No one has yet come up with the happy formula for a "wine festival." Is it a carnival? If it is, how can the [WORD ILLEGIBLE] student find words or wine of sufficient quality to further his or her education? If it is a seminar, will it become too technical and bore lay persons who attend?
Perhaps the closest approach to something that really works is the California Wine Festival, held here for the past two years at the beginning of December. More than 800 persons (including representative of 64 wineries) attended the four day affair last month. The Monterey peninsula is an attraction in and of itself and the Monterey Conference Center, where lectures and tastings are held, is a handsome modern family with splendid acoustion.
The largestsegment of the audience was made up of restaurateurs and wine [WORD ILLEGIBLE] many of whom came from cut of state. Next were "wine [WORD ILLEGIBLE] with doctors and their wives leading the way. A third visable category was teachers, wine academics.
They received, at a digestable pace, lectures from winemakers and wine merchants that fell into the "pop" (as in music, not wine) category: informative, but nothing too technical. Detailed [WORD ILLEGIBLE] and answers were reserved for afternoon "buzz" sessions with the speakers. A "technical seminar" on winemaking the day before the festival itself drew an attendance of [WORD ILLEGIBLE]
But where the California Festival scored most strongly was with the selection of wines available for tastings and the manner of their presentation.
The participating wineries ranged from giants such as Gallo, Christian Brothers and Almaden through prestige small names that included Chalone, Chappellet, Chateau Montelena and Chateau St. Jean to relatively new arrivals such as Hoffman Mountain Ranch, Enz and Raymond.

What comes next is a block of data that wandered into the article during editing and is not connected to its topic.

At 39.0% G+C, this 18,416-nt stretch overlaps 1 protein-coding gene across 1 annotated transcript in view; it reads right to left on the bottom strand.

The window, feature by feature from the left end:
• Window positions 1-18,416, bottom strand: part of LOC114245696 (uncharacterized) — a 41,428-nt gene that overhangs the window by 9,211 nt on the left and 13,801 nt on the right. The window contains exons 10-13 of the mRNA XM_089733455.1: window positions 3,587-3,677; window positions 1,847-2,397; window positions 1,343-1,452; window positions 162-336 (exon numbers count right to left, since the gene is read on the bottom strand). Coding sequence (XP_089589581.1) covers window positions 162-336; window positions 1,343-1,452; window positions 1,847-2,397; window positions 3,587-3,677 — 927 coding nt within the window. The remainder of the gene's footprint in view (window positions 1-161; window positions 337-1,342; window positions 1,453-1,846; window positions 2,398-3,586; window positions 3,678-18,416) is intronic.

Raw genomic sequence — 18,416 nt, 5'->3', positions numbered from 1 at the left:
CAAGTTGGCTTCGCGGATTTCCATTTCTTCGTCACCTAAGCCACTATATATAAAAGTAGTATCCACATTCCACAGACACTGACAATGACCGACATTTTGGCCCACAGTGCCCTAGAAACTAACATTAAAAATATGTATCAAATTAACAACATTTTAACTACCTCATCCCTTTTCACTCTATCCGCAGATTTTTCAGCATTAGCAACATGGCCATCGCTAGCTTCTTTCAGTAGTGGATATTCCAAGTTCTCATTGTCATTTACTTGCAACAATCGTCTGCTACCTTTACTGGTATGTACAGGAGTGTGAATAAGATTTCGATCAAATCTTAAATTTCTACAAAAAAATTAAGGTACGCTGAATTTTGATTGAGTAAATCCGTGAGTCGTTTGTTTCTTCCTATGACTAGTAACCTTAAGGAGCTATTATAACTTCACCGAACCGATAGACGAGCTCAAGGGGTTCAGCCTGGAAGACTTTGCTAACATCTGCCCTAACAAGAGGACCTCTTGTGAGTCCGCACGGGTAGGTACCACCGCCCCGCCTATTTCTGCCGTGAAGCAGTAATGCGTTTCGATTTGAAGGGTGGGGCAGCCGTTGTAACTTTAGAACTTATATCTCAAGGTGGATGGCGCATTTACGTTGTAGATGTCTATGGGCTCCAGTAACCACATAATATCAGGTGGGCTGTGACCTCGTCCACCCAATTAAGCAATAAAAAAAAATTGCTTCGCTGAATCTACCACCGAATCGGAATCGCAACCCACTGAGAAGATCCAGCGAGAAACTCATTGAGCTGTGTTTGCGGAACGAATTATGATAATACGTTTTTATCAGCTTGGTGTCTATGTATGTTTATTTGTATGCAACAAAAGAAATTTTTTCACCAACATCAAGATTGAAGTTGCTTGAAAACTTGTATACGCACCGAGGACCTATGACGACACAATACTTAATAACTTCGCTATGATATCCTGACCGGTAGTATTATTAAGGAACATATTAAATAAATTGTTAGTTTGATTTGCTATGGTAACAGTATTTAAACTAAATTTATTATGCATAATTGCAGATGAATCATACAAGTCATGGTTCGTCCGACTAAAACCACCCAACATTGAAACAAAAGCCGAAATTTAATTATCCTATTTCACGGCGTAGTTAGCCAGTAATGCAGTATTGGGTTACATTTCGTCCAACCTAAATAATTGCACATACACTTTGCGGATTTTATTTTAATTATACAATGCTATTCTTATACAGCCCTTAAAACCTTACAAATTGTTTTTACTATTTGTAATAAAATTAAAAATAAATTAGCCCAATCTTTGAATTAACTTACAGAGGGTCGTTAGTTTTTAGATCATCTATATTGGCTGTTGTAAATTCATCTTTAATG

At an opening reception, in an overcrowded hotel ballroom, each winery put forth a single wine.On the two succeeding evenings tastings were held in the Conference Center. The wines available - as many as three a winery - were top-of-the-line products. As the same wines were offered both nights, the careful taster could concentrate on selected grape types or styles the five evening without missing something important. While the winemakers themselves weren't pouring, they or other winery representatives were available for informal questioning.
The festival has room for improvement, as the organizers themselves admit. The speeches at luncheon sessions were far lighter than the $15 supplement for each event. Cooking demonstrations might better be conducted separately than woven into the the lecture format, though about half the audience - a remarkably high percentage - raised hands when asked by one cook if they had a food processor at home. Some wineries would have liked more guidance in what to offer at the tastings.
The Robert Mondavi Winery, always attuned to opportunities to educate the public, served three years of pinot noir, making comparison possible and all the more interesting because Michael Mondavi had spoken of the winery's pinot noir experiments at a morning session.
The future of the California Wine Festival seems assured.